5) Be honest

This last one is more of a moral issue, but lying results in the worst kind of experience for both staffers and potential adopters. If your dog hasn’t gotten a rabies vaccination in five years, tell us. We’ll find out when we call your vet. If you’re honest, and get them up-to-date, you’ll probably be able to adopt. If you have four cats but say you have two because you think you won’t be able to adopt another one, and then we find out you lied, you’re not getting that cat. If you’d been honest and your town allows five cats, you would have been able to adopt.

If your last five pets got hit by cars, or you gave them away, say so. I’m not going to lie (see? I’m so MORAL!): you probably won’t be able to adopt, but you also need to step back a bit and think about whether making a lifelong commitment to the health and welfare of a pet is something you’re able to do right now.

If you get caught in a big lie, and it’s been made clear that you won’t be able to adopt a pet, graciously see yourself out. Fervent begging will not help. Yelling obscenities or threatening anyone will result in the police showing up. For God’s sake, please don’t just head to the shelter down the street. Lots of shelters share their “Do Not Adopt” list with each other, so we’re on to you. Instead, go get a fish, and work your way up from there. When you are ready to accept the responsibility of pet ownership, be honest and explain how things are different. We really do want these guys to get adopted- even the nicest shelter isn’t a home.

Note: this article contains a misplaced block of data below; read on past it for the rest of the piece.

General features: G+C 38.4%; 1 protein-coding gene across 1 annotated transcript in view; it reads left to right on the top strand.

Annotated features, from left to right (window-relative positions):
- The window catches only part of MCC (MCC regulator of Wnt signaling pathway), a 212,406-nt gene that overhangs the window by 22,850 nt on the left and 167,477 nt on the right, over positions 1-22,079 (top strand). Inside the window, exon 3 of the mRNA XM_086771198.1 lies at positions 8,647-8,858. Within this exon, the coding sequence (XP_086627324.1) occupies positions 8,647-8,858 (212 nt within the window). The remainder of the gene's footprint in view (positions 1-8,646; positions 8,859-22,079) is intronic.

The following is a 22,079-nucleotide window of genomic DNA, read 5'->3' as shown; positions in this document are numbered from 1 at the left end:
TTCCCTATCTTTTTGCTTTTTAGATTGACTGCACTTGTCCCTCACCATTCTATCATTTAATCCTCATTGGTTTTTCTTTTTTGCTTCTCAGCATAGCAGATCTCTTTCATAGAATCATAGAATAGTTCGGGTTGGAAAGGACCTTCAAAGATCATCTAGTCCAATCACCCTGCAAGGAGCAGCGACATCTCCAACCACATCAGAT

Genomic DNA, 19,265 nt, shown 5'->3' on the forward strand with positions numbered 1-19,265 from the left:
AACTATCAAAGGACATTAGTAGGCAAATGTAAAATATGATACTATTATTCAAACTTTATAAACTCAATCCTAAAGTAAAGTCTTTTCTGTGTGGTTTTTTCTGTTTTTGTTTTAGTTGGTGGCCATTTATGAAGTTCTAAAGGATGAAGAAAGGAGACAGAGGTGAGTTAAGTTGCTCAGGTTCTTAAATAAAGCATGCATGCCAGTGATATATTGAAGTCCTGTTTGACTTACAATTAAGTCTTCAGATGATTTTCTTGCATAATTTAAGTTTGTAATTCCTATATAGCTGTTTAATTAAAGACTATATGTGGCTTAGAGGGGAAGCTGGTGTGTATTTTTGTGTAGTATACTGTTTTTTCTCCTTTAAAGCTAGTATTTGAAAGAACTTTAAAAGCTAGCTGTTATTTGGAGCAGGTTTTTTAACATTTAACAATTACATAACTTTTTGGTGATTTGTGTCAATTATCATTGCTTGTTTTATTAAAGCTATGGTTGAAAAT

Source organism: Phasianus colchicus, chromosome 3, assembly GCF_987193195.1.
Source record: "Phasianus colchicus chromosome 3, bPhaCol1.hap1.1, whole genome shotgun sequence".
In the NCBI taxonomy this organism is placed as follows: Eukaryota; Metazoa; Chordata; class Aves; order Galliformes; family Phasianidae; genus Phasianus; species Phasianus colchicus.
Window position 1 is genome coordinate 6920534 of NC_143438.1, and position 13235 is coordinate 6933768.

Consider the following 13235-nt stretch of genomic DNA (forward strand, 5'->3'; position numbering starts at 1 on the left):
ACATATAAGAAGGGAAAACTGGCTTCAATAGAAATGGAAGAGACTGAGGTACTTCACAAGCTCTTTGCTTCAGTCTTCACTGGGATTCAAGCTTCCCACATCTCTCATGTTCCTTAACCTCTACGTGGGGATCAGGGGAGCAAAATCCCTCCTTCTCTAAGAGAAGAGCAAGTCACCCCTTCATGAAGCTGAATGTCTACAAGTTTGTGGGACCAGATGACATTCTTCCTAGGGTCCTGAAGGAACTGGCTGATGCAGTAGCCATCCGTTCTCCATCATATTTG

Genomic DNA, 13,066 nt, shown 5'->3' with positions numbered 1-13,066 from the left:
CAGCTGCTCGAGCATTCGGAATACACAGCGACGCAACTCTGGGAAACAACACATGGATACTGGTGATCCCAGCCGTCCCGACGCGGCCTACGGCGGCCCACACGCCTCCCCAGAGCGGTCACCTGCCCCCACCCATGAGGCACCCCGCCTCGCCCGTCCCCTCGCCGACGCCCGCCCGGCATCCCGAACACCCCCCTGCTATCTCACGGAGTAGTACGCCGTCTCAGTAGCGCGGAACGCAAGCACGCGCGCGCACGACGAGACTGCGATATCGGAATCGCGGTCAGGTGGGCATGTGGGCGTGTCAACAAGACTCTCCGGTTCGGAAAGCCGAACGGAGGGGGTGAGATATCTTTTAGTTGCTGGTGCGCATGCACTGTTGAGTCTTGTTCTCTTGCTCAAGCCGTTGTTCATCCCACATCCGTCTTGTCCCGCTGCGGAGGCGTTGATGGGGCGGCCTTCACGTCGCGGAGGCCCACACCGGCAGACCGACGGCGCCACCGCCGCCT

Oh, and don’t come in drunk or high. We’ll mess with you and make fun of you the whole time.

Get to adopting!


The Spirit of Animals

“May all beings everywhere plagued with sufferings of body and mind quickly be freed from their pain. May those frightened cease to be afraid, and may those bound be free. May the powerless find power, and may people befriend all life. May those of all species who find themselves lost, the young, the aged, the unprotected, be guarded by beneficent celestials, and may they swiftly attain Buddhahood.”

—Buddhist Prayer for Peace


I received an email from a dear friend this week informing me that six weeks ago, she had to have her precious 9-year-old Silky terrier – a joyful little girl named named Mattie – euthanized, due to multiple health problems. Although it had been years since I’d seen Mattie, I wept for half an hour straight. They were tears that hadn’t come that forcefully since I had to have my rescued Schnauzer Lucky euthanized at the age of 2, also due to multiple, unresolvable health problems, last August.